"Paul Levinson's It's Real Life is a page-turning exploration into that multiverse known as rock and roll. But it is much more than a marvelous adventure narrated by a master storyteller...it is also an exquisite meditation on the very nature of alternate history." -- Jack Dann, The Fiction Writer's Guide to Alternate History

Monday, December 12, 2022

Criminal Minds: Evolution 16.1-16.4; Outstanding!

So, I saw the first episode of Criminal Minds: Evolution aka Criminal Minds Season 16 on CBS and thought it was ok.  Last night I watched the next three episodes (16.2-16.4) and thought they were superb. So much so that I think this could be the best season of Criminal Minds in its long run.

Before I tell you why, let me give some personal history.  My wife and I were devoted fans of Criminal Minds for most of its run on CBS.  We stopped watching sometime in the 14th season.  We missed Hotch after his sudden departure at the beginning of the 13th season (since I have no direct knowledge of the incident that triggered his leaving, I won't comment on whether ABC/CBS were right to terminate Thomas Gibson's contract).  But, in addition to that, we were just getting tired of the series.

Now to season 16 [and there will be spoilers ahead ...]

As I said, we thought the first episode was ok.  Not good enough for us to rush over to Paramount+ and watch the second and ensuing episodes.  But I thought I'd give them a try last night, and ... wow -- I was glued to the screen for three hours.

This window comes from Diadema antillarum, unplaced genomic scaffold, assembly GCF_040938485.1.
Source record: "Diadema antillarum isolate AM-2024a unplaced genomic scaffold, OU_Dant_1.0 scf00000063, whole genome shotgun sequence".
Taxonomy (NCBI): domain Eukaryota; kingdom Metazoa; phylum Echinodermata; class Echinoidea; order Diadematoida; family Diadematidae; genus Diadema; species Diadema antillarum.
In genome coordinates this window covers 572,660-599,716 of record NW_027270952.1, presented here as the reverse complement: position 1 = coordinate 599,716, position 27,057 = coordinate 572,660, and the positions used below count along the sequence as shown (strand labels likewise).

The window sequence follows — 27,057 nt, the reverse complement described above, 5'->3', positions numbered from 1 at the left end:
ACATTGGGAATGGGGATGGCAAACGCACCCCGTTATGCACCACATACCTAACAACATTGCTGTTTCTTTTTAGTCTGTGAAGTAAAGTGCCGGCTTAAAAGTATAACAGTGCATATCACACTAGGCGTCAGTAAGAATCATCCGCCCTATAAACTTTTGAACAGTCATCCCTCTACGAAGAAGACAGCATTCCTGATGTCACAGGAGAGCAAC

Here are some of the reasons:

  • The idea of a master serial killer, who puts together a network of serial killers, so he can get his kicks vicariously, since he's stuck in his house with his family in the COVID lockdown, is brilliant.  This is probably the most creative integration of the pandemic and its effects into a ongoing television series that I've seen.  It's also good to see Zach Gilford from Friday Night Lights in the role -- he's perfect for the part of Elias Volt (a suitably electrifying name), a loving husband and father, who knows how to put together and run a digital network, and has a very dark and dangerous side..
  • On the subject of acting, the returning characters are all good to excellent.  A. J. Cook gets better and better as Jennifer every year, and she is outstanding in Evolution.  She and Kirsten Vangsness as Penelope are the only characters to have been on the show in one way or another every season, and Penelope is in fine form in this new season, too.  It was also good to Joe Mantegna back as Rossi.  I did miss Matthew Gray Gubler as Spencer, though, and I hope he makes a surprise reappearance before the end of this season.
  • The specific stories involving the master unsub and his network of killers are also very well done, including an episode in which the BAU thinks the killings are part of the unsub network, but are not. We had master nemeses who were recurring characters in prior seasons, but none as central and multi-tentacled as Elias Volt, seething with violence that is almost always just below the surface. And when it's not ... well, his use of a vicious dog to kill someone who looks like his jackass neighbor is a representative piece of work: he can't kill his neighbor, because Volt would be an instant suspect, so he vents his anger on some innocent guy who looks like his neighbor. And ever vigilant, he then kills the dog, too.
  • The quotes are as apt as ever, and the more realistic language is welcome, even if almost all of it comes from Rossi.
So we have something in Criminal Minds: Evolution somewhere between a reboot and a new season, and an altogether commanding piece of television.


Some reviews of episodes from earlier seasons:


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